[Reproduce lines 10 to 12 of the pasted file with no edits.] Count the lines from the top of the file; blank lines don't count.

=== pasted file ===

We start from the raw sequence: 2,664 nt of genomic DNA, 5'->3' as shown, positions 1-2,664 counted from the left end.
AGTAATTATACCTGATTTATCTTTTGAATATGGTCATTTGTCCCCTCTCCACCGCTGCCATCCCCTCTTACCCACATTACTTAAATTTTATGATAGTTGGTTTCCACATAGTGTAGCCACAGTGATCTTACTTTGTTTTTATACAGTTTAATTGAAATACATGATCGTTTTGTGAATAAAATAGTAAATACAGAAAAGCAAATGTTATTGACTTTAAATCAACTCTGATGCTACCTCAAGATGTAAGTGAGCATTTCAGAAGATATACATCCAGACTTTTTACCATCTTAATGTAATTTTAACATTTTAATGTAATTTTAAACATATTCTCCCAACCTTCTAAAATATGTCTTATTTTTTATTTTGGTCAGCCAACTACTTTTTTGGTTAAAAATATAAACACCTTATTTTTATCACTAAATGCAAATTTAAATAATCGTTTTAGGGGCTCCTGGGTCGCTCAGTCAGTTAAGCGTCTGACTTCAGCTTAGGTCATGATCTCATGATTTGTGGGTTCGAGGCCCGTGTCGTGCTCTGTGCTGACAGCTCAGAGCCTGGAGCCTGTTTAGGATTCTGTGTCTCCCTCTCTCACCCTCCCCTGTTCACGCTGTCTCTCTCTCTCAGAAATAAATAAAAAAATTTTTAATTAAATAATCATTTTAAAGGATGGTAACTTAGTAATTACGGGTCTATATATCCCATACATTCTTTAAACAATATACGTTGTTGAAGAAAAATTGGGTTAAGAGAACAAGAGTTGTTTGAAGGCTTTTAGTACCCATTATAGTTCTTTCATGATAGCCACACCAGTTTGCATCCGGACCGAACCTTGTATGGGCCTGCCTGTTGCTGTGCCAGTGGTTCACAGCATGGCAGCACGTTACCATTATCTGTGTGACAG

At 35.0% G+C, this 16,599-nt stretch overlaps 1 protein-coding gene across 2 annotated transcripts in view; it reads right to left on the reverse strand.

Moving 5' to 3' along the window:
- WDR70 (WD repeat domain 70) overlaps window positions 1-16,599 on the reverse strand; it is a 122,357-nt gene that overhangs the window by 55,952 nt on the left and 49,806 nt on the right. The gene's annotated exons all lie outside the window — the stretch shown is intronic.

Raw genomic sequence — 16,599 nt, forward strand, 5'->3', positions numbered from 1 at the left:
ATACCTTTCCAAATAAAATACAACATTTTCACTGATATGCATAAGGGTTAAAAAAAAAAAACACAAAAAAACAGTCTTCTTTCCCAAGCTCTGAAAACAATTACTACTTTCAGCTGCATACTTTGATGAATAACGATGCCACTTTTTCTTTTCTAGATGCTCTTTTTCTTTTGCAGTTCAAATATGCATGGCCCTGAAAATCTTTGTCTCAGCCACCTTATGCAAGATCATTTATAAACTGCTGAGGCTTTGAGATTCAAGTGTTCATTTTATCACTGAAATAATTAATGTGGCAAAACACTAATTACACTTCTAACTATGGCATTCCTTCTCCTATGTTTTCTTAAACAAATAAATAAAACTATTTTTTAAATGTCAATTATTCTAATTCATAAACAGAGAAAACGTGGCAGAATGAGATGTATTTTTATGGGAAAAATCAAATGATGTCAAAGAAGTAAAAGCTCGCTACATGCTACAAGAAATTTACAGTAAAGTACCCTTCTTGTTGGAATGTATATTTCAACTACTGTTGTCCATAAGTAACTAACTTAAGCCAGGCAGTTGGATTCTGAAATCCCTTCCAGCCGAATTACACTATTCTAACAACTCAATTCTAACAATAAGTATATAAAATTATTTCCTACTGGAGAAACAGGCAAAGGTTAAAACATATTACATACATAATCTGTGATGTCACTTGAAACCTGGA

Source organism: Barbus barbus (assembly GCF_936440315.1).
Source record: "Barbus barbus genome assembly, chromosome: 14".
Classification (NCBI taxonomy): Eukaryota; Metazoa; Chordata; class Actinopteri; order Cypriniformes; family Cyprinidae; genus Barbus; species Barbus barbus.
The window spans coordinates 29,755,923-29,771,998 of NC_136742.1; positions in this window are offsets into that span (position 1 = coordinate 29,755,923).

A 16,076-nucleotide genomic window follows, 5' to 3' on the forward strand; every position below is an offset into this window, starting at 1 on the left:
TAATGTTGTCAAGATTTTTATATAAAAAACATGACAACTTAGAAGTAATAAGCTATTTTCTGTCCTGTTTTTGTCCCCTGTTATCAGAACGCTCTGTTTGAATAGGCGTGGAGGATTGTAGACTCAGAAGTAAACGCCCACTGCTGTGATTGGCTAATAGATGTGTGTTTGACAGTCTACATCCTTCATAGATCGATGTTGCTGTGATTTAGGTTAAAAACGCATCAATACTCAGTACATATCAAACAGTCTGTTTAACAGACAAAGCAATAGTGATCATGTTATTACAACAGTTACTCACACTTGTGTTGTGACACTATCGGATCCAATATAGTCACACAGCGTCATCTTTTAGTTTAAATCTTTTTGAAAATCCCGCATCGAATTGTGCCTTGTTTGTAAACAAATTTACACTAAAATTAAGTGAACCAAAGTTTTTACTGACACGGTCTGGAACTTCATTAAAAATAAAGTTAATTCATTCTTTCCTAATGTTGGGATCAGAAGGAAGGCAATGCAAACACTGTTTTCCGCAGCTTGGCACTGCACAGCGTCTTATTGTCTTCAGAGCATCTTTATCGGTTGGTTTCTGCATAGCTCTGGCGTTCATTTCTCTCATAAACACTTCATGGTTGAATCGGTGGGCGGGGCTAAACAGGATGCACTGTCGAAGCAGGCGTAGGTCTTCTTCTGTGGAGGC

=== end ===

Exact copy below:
Classification (NCBI taxonomy): Eukaryota; Metazoa; Chordata; class Actinopteri; order Cypriniformes; family Cyprinidae; genus Barbus; species Barbus barbus.
The window spans coordinates 29,755,923-29,771,998 of NC_136742.1; positions in this window are offsets into that span (position 1 = coordinate 29,755,923).

A 16,076-nucleotide genomic window follows, 5' to 3' on the forward strand; every position below is an offset into this window, starting at 1 on the left: